Ramaphosa secures COP26 green finance deal worth billions
This is the first significant financing deal to emerge from the landmark climate conference in Glasgow
President Cyril Ramaphosa has announced that SA has secured a commitment of R130bn of highly concessional climate financing from developed countries and the EU to help SA transition away from coal to cleaner forms of energy.
The governments include the UK, the US, France and Germany. The commitment was agreed on in a political declaration finalised at COP26 in Glasgow, and is the first significant financing deal to emerge from the landmark climate conference. COP26 has set the goal of raising $100bn (R1.545-trillion) a year for the next five years to assist developing countries with climate change mitigation and adaptation.
“Through the political declaration issued today to establish this partnership, partner countries will mobilise an initial $8.5bn (R131bn) over the next three to five years through a range of instruments, including grants and concessional finance, to support the implementation of our revised NDC through a just transition to a low-carbon and climate-resilient economy,” Ramaphosa said in a statement on Tuesday.
He said the financial resources would “accelerate investment in renewable energy and the development of new sectors, such as electric vehicles and green hydrogen. This will provide a significant boost to investment and growth, while ensuring Eskom can access resources to finance repurposing of coal fired power stations due for decommissioning over the next 15 years.”
The R131bn commitment follows a letter of intention from the Climate Investment Funds (CIF) to assist SA with grant funding of between $200m (R3bn) and $500m (R7.7bn), depending on the presentation of an acceptable plan.
At the heart of this partnership is the importance of a just transition, which includes support for workers and communities affected by the transition away from coal and enables the creation of quality green jobs.President Cyril Ramaphosa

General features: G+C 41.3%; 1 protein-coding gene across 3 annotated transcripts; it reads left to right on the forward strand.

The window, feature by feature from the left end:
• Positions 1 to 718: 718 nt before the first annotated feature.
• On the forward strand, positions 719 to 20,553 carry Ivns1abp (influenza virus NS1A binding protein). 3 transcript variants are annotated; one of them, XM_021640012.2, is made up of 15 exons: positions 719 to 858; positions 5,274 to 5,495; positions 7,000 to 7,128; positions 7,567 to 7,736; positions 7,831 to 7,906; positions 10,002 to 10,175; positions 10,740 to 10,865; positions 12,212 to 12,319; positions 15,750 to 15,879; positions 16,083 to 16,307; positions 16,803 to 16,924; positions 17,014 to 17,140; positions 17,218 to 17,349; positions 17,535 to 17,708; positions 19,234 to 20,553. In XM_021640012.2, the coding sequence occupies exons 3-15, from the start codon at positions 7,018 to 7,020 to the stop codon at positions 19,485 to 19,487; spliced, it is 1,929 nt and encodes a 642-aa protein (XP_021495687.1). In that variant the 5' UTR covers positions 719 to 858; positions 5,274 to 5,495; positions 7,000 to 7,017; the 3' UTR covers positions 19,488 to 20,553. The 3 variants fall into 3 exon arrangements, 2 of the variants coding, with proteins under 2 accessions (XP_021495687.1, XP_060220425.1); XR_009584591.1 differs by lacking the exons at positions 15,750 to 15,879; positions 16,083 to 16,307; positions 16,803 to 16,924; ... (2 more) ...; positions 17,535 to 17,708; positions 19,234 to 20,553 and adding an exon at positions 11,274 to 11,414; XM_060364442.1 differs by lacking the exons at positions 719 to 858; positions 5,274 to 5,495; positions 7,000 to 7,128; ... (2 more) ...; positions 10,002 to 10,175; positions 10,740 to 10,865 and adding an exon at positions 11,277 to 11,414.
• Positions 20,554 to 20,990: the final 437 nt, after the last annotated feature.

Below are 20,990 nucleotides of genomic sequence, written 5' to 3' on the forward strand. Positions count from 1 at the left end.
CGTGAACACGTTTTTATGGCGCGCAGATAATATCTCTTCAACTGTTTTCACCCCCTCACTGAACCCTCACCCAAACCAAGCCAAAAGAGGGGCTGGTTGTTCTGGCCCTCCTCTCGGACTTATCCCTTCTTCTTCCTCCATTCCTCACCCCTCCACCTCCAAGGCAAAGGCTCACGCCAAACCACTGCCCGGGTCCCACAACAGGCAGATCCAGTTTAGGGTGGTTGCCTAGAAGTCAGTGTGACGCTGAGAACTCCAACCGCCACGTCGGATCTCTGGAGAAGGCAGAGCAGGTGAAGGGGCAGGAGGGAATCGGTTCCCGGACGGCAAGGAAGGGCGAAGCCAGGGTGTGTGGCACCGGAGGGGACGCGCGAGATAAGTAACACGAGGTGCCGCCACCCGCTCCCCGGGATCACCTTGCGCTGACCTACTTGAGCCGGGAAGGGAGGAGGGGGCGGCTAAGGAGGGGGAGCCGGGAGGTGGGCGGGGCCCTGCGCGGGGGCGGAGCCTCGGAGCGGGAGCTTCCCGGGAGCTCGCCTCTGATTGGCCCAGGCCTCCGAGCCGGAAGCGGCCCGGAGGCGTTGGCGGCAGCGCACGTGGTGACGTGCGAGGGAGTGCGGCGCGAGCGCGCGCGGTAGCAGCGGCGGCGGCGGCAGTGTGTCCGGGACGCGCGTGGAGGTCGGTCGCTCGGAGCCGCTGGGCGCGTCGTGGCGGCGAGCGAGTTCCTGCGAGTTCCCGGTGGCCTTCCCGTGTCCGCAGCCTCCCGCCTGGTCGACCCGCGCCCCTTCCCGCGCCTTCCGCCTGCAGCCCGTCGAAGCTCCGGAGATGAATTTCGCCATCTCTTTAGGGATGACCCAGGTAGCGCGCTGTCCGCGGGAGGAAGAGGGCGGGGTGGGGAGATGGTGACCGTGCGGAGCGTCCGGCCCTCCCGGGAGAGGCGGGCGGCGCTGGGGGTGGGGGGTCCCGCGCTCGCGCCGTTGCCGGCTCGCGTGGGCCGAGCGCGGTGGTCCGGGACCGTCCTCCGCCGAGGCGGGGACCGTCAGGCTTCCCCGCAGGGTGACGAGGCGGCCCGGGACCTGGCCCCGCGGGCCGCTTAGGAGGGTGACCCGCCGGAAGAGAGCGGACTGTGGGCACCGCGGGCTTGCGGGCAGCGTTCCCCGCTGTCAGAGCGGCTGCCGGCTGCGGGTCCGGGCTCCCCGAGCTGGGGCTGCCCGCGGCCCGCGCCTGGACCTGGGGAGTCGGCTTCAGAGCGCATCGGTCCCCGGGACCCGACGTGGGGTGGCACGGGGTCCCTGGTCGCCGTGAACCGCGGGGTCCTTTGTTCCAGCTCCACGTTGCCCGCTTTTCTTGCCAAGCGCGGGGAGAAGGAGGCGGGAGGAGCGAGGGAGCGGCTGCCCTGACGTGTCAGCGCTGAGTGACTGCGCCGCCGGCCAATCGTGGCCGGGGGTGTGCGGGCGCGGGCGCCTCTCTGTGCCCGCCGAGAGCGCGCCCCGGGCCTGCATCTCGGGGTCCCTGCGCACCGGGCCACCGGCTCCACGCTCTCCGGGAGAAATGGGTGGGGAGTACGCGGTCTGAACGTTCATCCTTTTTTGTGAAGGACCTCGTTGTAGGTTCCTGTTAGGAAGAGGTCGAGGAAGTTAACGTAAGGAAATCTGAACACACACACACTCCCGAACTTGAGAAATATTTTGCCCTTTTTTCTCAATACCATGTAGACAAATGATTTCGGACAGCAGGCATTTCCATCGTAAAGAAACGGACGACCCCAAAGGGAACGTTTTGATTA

In making the funding commitments, both the CIF and the governments concerned have recognised SA’s ambitious commitment to reducing greenhouse gas emissions that was made at COP26. In making such a commitment the South African government has emphasised that SA, like developing countries, requires financial assistance in meeting emissions targets.
COP26 is seeking to halve carbon emissions by 2030 and reach carbon neutrality by 2050. However, not all countries have made commitments in line with these goals.
SA has committed to a “just energy transition”, which entails protecting and supporting those workers and communities whose livelihoods have been built on the carbon economy.
“At the heart of this partnership is the importance of a just transition, which includes support for workers and communities affected by the transition away from coal and enables the creation of quality green jobs. For the transition to be just, decarbonisation must be implemented in a manner that promotes and sustains employment, livelihoods and economic inclusion for historically marginalised communities and sectors of our society. A joint task force will be established to take forward the partnership over the coming months,” Ramaphosa said.